A shocking number of young people don’t know what STIs are

Women looking satisfied in bed, which according to LGBT+ science is normal for women who have sex with women.

A recent survey revealed that one in five young people aged 18-24 does not understand what an STI is.

The survey was carried out by The Mix, a UK-based support charity for people under the age of 25, and recorded the answers of over 1,000 young adults to learn more about their sexual behaviors, awareness, and safety.

The results found that 20 percent of respondents admitted to not knowing what an STI is, and over a third of respondents had never had an STI test. Out of those who had never been tested before, 44 percent said they didn’t feel the need to because they always use protection and 20 percent said they were too embarrassed to get tested.

A shocking number of young people don’t know what STIs are (Pexels)


These results are especially disturbing because 15 to 24-year olds are most at risk of being diagnosed with an STI compared to other age groups in the UK.

Furthermore, although most of the respondents who hadn’t been tested before said they would get tested if they had symptoms, the biggest problem is that most STIs, such as chlamydia and gonorrhea, often have no symptoms.

In response to the survey results, The Mix launched a new sexual health campaign called Getting Some? Get Tested with the goal of protecting young adults in the UK from contracting STIs and spreading them to others.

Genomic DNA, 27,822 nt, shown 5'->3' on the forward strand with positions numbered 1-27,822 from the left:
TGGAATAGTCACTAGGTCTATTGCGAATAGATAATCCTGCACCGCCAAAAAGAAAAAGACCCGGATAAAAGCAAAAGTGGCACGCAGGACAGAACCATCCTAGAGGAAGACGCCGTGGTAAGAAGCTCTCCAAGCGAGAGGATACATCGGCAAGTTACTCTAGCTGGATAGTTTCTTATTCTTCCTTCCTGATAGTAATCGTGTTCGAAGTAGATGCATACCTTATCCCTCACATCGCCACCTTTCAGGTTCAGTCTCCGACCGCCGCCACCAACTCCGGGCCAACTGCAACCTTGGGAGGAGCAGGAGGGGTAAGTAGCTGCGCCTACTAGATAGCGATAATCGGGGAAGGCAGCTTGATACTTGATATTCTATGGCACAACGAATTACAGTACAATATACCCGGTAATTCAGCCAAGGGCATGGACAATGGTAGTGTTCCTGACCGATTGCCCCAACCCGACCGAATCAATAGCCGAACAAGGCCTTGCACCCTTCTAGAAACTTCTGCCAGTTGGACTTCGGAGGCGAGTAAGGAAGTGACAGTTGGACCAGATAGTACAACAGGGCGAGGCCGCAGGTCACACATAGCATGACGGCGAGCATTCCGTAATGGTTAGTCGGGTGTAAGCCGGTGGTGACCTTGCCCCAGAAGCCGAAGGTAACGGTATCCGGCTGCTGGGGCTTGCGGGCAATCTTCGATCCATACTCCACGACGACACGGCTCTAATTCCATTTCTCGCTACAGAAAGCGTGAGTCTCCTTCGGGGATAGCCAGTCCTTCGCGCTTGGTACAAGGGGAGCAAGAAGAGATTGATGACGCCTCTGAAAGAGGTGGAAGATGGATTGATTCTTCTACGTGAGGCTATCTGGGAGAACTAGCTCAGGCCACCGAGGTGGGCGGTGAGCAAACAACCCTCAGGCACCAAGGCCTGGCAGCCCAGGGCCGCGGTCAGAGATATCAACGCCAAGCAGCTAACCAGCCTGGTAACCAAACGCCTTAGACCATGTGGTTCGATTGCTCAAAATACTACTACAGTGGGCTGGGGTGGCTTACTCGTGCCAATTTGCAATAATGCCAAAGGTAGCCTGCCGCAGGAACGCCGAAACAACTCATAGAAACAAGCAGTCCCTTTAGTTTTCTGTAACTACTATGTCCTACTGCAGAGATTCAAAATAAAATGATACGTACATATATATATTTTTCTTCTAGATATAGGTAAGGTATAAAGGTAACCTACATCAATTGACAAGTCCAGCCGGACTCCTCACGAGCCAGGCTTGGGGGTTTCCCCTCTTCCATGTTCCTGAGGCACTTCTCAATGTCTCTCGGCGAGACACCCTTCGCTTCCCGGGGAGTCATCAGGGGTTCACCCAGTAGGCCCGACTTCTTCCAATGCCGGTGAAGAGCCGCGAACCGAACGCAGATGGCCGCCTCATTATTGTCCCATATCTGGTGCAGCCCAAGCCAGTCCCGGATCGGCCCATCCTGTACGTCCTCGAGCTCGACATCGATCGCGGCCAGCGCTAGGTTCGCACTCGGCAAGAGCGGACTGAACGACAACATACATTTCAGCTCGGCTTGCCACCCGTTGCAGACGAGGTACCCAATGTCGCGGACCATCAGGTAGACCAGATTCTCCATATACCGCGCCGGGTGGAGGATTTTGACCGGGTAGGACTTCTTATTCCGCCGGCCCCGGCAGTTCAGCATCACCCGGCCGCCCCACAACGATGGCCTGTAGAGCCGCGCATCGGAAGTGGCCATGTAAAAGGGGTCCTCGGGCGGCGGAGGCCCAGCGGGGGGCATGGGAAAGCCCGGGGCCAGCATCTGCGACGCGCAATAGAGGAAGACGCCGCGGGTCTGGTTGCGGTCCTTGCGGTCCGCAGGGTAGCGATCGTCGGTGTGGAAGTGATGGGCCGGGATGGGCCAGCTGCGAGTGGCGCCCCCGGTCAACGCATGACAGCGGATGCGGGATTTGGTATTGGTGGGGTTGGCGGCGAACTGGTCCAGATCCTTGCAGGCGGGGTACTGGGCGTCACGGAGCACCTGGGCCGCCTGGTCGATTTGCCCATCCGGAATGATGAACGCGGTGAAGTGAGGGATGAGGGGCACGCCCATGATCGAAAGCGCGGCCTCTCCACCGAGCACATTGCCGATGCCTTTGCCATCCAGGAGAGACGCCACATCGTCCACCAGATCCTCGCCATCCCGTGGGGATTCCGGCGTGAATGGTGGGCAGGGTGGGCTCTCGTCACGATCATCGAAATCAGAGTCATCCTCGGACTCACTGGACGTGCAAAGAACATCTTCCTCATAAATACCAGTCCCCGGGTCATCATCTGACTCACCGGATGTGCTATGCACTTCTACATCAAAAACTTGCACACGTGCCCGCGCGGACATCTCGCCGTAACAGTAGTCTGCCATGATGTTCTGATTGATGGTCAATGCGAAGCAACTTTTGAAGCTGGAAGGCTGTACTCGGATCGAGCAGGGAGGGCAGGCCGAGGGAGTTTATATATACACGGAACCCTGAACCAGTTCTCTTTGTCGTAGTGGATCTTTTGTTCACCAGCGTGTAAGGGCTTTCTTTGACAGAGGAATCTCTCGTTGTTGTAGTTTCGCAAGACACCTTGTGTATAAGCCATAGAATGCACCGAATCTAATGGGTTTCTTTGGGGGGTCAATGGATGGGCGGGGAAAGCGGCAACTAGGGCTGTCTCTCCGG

Zoe Bailie, Director of Brand at the The Mix, said to Mirror, “We know young people have a lot to deal with and testing for STIs isn’t always the first thing they think about when it comes to their sex life.”

20 percent of respondents admitted to not knowing what an STI is (Pexels)

“Getting Some? Get Tested is a sexual health campaign aiming to not only educate young people about the need to think about their sexual health, but also to understand that their sexual health could affect their partners’ as well.”


England has recently been advancing communication with young people surrounding sex and relationships, announcing that schools will be required to teach students about issues including gender identity and same-sex marriage by September 2020 under a new draft government guidance.

The draft guidance for secondary schools states: “Pupils should be taught the facts and the law about sex, sexuality, sexual health and gender identity in an age-appropriate and inclusive way.

“All pupils should feel that the content is relevant to them and their developing sexuality.”

The goal of the guidance is to show students that there are all different kinds of families and attractions and teach them about safe sex practices.